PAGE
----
Sports are organized competitions, usually governed by some group of rules or traditions, that help to ensure fair play, and ensure consistent adjudication of the outcome. In most organized sports, statistics of performance are kept, and this information can be openly reported or revealed in sports news. However, in informal sports, most sports activities are less structured, allowing for a higher degree of natural inclination and free will, as to how a sport should be played. For example, many young children play baseball without any form of official regulation, other than encouraging the child to keep the ball. There are no official rules governing how to throw or catch a ball, or even where and when to eat lunch! The result is that children naturally play their games without any form of formality, taking full advantage of their free will and natural instincts.
Most physical activities are limited by rules that govern how they may be conducted, or the type of equipment used. One such law is that a player must throw the ball “with the feet”. This is to discourage “foul play”, since the ball cannot be thrown “with the legs” (as in baseball, where runners are allowed to keep the ball with their legs in order to make longer throws). Another law regulating physical action is that touching a ball “on the shirt or breast” is grounds for a foul. Thus, a player caught deliberately trying to drop a ball on an opponent’s chest is guilty of a foul, and often receives a game suspension or even a fine.
The rules and regulations governing many types of organized sport activity are generally the same across all sports, but the degree of play may differ. Therefore, it is important for a sports medicine healthcare provider to understand the specific regulations for each sport. When a sport requires uniformity, such as dress code for high school or college athletic teams, the person providing medical care should be able to point out the differences and explain them to the patient. The same is true when discussing differences in physical activity. For instance, football, as a popular sport, requires players to wear knee pads, shoulder pads, helmets, jerseys, gloves, elbow pads, etc., whereas baseball requires players to wear different clothing for each level of play (high school, college, junior college, etc. ).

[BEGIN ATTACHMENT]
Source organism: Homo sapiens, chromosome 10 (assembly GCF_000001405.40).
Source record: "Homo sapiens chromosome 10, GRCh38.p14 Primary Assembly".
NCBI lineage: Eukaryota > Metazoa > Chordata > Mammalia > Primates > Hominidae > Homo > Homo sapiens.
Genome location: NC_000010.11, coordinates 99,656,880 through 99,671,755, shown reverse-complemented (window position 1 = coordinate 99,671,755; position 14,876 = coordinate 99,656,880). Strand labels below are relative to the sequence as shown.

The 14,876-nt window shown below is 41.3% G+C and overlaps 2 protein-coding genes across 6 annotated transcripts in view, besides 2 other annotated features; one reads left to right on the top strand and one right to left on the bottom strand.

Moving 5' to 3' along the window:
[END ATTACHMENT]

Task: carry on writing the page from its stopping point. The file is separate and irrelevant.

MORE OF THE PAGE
In addition, some sports medicine healthcare providers are involved in counseling, so that they can better understand and recommend physical activities for their patients with special needs. They may also be called upon to help create a policy regarding acceptable clothing, equipment, etc. Also, a sports medicine specialist might be asked to determine whether or not a patient is eligible for a particular exercise regime or treatment.
A great deal of skill and practice is required when treating sports injuries. A skilled sports medicine healthcare provider should know how to properly assess the problem, plan the treatment, take precautions and ensure that the patient is able to engage in the necessary physical activities required by the treatment. It takes a long time to completely recover from an injury sustained during contact sports. Some sports organizations have instituted protective gear to minimize the risk of further injury. This gear includes elbow pads, helmets, padding, wrist guards, hand gloves, shin guards, elbow pads, braces, etc.
Many injuries sustained in contact sports can be prevented by following good protective practices. However, even when the injury is inevitable, sportspersons should not slow down on their normal activities. It is recommended that athletes with sports-related injuries consult a sports medicine healthcare provider to determine what action they should take following the injury. Sports professionals should always avoid unnecessary physical exertion if at all possible.